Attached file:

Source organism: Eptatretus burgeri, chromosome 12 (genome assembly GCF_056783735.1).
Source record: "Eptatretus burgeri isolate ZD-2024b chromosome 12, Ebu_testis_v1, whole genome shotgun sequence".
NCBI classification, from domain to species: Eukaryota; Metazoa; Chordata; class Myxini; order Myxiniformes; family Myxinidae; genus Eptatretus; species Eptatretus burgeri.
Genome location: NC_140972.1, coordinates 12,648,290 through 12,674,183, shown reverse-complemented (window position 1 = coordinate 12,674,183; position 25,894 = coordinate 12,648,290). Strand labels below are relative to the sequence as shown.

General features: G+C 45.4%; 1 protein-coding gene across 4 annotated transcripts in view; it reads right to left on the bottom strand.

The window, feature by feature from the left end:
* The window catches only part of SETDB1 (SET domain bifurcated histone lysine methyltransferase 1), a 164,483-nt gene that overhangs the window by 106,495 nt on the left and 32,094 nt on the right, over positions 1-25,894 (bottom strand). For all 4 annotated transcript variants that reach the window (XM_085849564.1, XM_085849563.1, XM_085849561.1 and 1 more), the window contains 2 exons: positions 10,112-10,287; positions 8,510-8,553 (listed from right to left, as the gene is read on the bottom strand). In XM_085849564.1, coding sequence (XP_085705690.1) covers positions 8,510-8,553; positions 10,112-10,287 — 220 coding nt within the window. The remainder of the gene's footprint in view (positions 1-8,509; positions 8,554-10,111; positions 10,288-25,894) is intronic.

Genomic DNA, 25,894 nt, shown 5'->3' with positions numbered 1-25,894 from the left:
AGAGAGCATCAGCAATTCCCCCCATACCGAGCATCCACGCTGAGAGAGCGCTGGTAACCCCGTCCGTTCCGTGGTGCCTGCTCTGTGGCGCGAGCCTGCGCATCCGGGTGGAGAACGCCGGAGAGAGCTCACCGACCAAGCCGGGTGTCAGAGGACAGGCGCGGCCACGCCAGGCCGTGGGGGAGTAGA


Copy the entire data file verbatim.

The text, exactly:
Source organism: Eptatretus burgeri, chromosome 12 (genome assembly GCF_056783735.1).
Source record: "Eptatretus burgeri isolate ZD-2024b chromosome 12, Ebu_testis_v1, whole genome shotgun sequence".
NCBI classification, from domain to species: Eukaryota; Metazoa; Chordata; class Myxini; order Myxiniformes; family Myxinidae; genus Eptatretus; species Eptatretus burgeri.
Genome location: NC_140972.1, coordinates 12,648,290 through 12,674,183, shown reverse-complemented (window position 1 = coordinate 12,674,183; position 25,894 = coordinate 12,648,290). Strand labels below are relative to the sequence as shown.

General features: G+C 45.4%; 1 protein-coding gene across 4 annotated transcripts in view; it reads right to left on the bottom strand.

The window, feature by feature from the left end:
* The window catches only part of SETDB1 (SET domain bifurcated histone lysine methyltransferase 1), a 164,483-nt gene that overhangs the window by 106,495 nt on the left and 32,094 nt on the right, over positions 1-25,894 (bottom strand). For all 4 annotated transcript variants that reach the window (XM_085849564.1, XM_085849563.1, XM_085849561.1 and 1 more), the window contains 2 exons: positions 10,112-10,287; positions 8,510-8,553 (listed from right to left, as the gene is read on the bottom strand). In XM_085849564.1, coding sequence (XP_085705690.1) covers positions 8,510-8,553; positions 10,112-10,287 — 220 coding nt within the window. The remainder of the gene's footprint in view (positions 1-8,509; positions 8,554-10,111; positions 10,288-25,894) is intronic.

Genomic DNA, 25,894 nt, shown 5'->3' with positions numbered 1-25,894 from the left:
AGAGAGCATCAGCAATTCCCCCCATACCGAGCATCCACGCTGAGAGAGCGCTGGTAACCCCGTCCGTTCCGTGGTGCCTGCTCTGTGGCGCGAGCCTGCGCATCCGGGTGGAGAACGCCGGAGAGAGCTCACCGACCAAGCCGGGTGTCAGAGGACAGGCGCGGCCACGCCAGGCCGTGGGGGAGTAGA